Emo is not merely a genre of music, featuring a male singer complaining about his inability to connect (with a girl, his peers, whatever). There's a whole emo-frigging world out there, clarified and codified for the clueless in the funny, detailed Everybody Hurts. J.D. Salinger, Natalie Portman, and (elder statesman) Morrissey are among the culture's icons, which shows their members are more well-rounded than anthropologists originally believed. The book also offers the comforting news that not having sex for a very long time, endlessly redoing your MySpace site, and living in your mom's basement means you're emo, too. Could it be that my lifestyle, once derided, has now ascended to the realm of chic?
Authors Leslie Simon and Trevor Kelley divide up the emo world into simple, easily understood sections. In "Ideology" you can find out if you're Trustafarian emo (hippies) or Christian emo (their love for Switchfoot "is not at all ironic"), and be flattered to know your group has more rituals than the Yanomamo tribe. The "Fashion" section details every possible permutation of emo haircut (the Reverse Faux-Hawk, the Hasidic). The chapter on Internet etiquette shares the invaluable advice, "Don't brag about your genitalia."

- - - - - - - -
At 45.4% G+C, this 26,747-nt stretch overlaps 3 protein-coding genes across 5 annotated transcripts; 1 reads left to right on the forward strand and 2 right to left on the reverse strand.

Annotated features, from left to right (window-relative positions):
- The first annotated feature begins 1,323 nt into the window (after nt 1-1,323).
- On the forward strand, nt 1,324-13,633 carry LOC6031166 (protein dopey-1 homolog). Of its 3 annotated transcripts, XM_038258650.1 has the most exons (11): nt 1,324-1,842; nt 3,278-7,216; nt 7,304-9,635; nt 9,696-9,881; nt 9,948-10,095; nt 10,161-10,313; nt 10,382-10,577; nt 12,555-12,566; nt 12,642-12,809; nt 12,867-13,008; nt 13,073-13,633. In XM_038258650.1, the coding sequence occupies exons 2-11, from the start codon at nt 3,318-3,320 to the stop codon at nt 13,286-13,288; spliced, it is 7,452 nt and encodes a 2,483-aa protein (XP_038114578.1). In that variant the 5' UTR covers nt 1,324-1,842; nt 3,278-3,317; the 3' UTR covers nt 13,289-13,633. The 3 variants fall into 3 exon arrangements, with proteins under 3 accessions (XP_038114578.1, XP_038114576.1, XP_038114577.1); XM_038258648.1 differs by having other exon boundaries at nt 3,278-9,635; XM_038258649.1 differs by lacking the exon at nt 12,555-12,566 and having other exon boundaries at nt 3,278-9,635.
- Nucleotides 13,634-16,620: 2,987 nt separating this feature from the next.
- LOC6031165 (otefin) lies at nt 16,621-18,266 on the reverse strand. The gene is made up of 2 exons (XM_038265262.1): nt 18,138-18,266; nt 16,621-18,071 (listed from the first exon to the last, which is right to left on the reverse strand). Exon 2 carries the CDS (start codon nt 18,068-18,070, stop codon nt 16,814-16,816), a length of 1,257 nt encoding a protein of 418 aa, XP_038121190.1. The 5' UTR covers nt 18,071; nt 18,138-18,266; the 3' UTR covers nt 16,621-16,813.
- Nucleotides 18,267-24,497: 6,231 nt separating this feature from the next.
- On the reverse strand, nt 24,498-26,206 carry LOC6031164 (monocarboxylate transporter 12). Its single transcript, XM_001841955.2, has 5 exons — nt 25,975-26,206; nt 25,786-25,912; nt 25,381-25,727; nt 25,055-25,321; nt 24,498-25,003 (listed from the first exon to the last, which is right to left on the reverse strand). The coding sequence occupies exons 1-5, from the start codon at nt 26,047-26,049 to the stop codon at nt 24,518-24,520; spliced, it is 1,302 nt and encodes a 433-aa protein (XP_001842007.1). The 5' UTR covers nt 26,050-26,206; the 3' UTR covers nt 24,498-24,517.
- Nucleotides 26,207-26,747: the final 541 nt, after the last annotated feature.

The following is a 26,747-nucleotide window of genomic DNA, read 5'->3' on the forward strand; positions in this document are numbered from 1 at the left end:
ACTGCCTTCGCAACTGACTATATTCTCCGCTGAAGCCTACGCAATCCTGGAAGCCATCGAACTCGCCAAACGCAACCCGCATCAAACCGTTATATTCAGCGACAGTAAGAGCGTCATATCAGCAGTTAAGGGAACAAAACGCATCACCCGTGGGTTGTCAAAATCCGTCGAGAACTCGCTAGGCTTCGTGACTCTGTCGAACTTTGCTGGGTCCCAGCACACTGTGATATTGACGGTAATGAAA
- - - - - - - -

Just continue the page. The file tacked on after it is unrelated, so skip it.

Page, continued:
As reassuring as the book is, there may be a tad too much info here for non-obsessives. So think of Everybody Hurts the way you do the Bible. Every so often, when you're feeling emo-lost, pick it up and be reassured. That Sixteen Candles rules. That you're not wrong to wonder if Jared Leto is emo for playing Jordan, "the swoon-worthy slacker," on My So-Called Life-or not, for dating Lindsay Lohan. If one mark of a good book is to make you plumb your pop-cultural soul, then Everybody Hurts is important. Or maybe not-I'm still confused. But, hey, I think that means I'm emo too.
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